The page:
Roberto A. Giansoldati was born Oct. 17, 1920, and passed away Sept. 11, 2007.
Roberto was born in Carrara, Italy, under the Tuscan sun, and he told many stories of growing up in Carrara.
As a boy, he used to ride the tram with his father up the historical and beautiful Appennini Mountains. These mountains are famous for the great volumes of marble of every imaginable color there is.
This area is also known as Michelangelo's Carrara after the famous painter of the Sistine Chapel in Rome.
Roberto's love of trains started as a boy in Carrara spending his summers with his father, who was a doctor, high up in the mountain quarries.
As Roberto watched the trains carrying the marble down the steep inclines, his love of trains was born. In time, Roberto was considered one of America's top model railroad hobbyists.
Toward the end of the 1930s, Roberto was swept away under the Mussolini regime serving in World War II as second lieutenant, working in intelligence (Morris Code) Africa Corps.
Roberto was a P.O.W. for three years in Bayonne, N.Y., and Douglas, Wyo. He was interpreter in the camp hospital, also making many trips on the U.S. Liberty Ships carrying supplies to Britain and bringing the wounded back. On many occasions, Roberto accompanied a high-ranking officer to Rome as the officer's aide-de-camp.
Roberto had a beautiful singing voice and during the war sang at dances, in cafes and to the soldiers in camp.
After the war, Roberto returned to Carrara and began his career in hotel management at the Grand Hotel Royal on the shores of the blue Mediterranean.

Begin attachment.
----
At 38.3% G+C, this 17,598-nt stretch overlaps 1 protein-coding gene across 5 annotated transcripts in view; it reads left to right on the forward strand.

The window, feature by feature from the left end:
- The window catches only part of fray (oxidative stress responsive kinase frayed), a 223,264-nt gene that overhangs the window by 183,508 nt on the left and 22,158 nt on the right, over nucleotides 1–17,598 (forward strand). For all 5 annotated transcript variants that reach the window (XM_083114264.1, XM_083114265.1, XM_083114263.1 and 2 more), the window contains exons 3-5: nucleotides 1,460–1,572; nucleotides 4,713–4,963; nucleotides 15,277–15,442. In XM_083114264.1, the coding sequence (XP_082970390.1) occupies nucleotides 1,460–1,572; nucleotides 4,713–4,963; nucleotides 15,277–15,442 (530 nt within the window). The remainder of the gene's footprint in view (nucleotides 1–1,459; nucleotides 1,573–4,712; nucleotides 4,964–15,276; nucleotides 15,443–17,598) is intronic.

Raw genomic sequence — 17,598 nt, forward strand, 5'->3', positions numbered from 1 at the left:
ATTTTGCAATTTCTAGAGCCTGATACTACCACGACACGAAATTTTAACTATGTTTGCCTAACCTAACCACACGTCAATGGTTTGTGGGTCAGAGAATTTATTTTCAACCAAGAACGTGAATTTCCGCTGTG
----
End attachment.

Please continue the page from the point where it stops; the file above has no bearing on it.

Eventually, Roberto returned to the U.S. and continued his career in hotel management, working for Milner Hotels Inc. as general manager in New York City and Los Angeles for a total of 24 years.
Roberto started working for the Holiday Inn chain in the United States, and in the early '70s, he was assigned as district director over five cities for Holiday Inn High Rise Division in North Africa, the Holiday Inn Tangier; Morocco Marrakech; The Inn Bay of Tangier at Malabata and Fiez; and also properties at Malaga and Tourmaline (Spain). These were all four- and five-star hotels.
Of all of Roberto's diplomas, one that he cherished the most was one he took away from that exotic land, his belly dancer certificate, from the Koutoubia Palace in Tangier.
When Roberto returned to the U.S., he was general manager at the Holiday Inn across from Mayo Clinic in Rochester, Minn. At that time, he was assigned as floating inn keeper in Hollywood and San Francisco and finally in Las Vegas for two years.
Other properties were the Marina Inn at Dana Point Harbor, Calif., the Rio Rico Hotel, Nogales, Ariz., the Granada Royal, Phoenix, and lastly the Regency Towers, Las Vegas.
Roberto is preceded in death by his father, Dr. Ulisse Giansoldati, and mother, Brigida Michelle Giansoldati; and a half brother, Alfredo Giansoldati.
He is survived by one son, Bob Giansoldati (Sandy) of Minneapolis, and a sister, Maria Lodivici and her three sons of Carrara, and also many longtime golden friends of that region.
He is also survived by his wife of 33 years, June Attebery Giansoldati of Kingman and her two children, Jaynie Hout (Gene) of Springfield, Mo., and John Kinnie of Kingman.
And now the story has been told of a life well lived with tears and laughter, superior triumphs and a few failures, also love and hope - all these things that make us human.
Roberto was Roman Catholic and attended St. Mary's Church here in Kingman.
On Roberto's last departure from Italy, he took one long last tearful look at Italia, land of his childhood dreams.
Jesus said, "I go to prepare a place for you, that there you will be with me also!"